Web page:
Climate change impacts are already being seen in species, habitats and ecosystems around the world – from shifts in species distribution, abundance and physiology, to species interactions and cyclical biological events like flowering, breeding and migration.
For human-centric industries like agriculture and urban design, climate adaptation is a rapidly growing field of research and has been integrated into operations and strategic planning. For biodiversity conservation, including wildlife conservation, the uptake has been slower.
A new IMAS PhD study published in Conservation Science and Practice has aimed to capture the breadth and richness of practical interventions underway globally to help wildlife adapt to climate change.
Lead author and IMAS University of Tasmania PhD candidate, Claire Mason, works on climate adaptation interventions for the shy albatross, such as artificial nests (pictured above), with researchers from IMAS, CSIRO and the Tasmanian Government.
“Our study came about because we knew others were trialing similar interventions around the world, and we wanted to learn from their experiences, to improve our climate adaptation work here in Tasmania,” Claire said.
“We uncovered interventions like habitat modification, supplementary feeding, disease control and moving species into new locations, which may not all be directly related to climate, but have the objective of climate adaptation." (See table below)
“Interestingly, we really struggled to find many of these interventions in the peer-reviewed literature, but we found a lot of examples in popular media such as on news websites, government media releases and blog posts by conservation organisations.”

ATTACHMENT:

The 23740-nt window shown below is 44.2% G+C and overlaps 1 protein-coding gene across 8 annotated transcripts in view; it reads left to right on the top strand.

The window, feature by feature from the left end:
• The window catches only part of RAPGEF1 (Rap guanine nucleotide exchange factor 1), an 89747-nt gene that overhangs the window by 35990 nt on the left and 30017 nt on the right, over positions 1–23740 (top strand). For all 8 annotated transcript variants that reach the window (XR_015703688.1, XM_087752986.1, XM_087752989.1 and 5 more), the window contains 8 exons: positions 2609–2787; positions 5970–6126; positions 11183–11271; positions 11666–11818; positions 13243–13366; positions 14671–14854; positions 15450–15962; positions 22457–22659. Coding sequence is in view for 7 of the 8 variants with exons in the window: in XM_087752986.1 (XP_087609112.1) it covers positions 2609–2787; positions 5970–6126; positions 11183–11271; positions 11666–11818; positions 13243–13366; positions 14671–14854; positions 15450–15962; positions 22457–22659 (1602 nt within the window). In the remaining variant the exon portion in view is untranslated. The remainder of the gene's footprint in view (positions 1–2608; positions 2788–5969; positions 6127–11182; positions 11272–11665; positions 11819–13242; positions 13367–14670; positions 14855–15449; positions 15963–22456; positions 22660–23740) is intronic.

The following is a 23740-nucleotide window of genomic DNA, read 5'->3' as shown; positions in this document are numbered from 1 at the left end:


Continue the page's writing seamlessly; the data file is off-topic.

Co-author and CSIRO researcher, Dr Alistair Hobday, said it is the first time these conservation practices have been synthesised.
“Our study clearly shows interventions are underway to help wildlife adapt to a changing climate, but they are not being evaluated or reported in a way that moves the field forward, based on robust and well-documented evidence,” Dr Hobday said.
“We found it was often a case of reacting to a real-time threat, such as an extreme event or food shortage, where a team who understood the species and the system well had created an innovative solution.
“However, climate adaptation will work best if the conservation action is proactive. Trials and experiments conducted while populations are robust will contribute to evidence-based interventions in the future,” he said.
The study’s recommendations for future adaptation interventions include sharing and publishing climate-related conservation interventions, using standardised metrics for reporting outcomes, implementing experimental controls for actions undertaken, and evaluating and reporting both failures and successes.
“It is vital to develop a ‘knowledge bank’ now, rather than relying on high-risk last resort actions when species are in serious peril,” Claire said.
Published 2 June 2021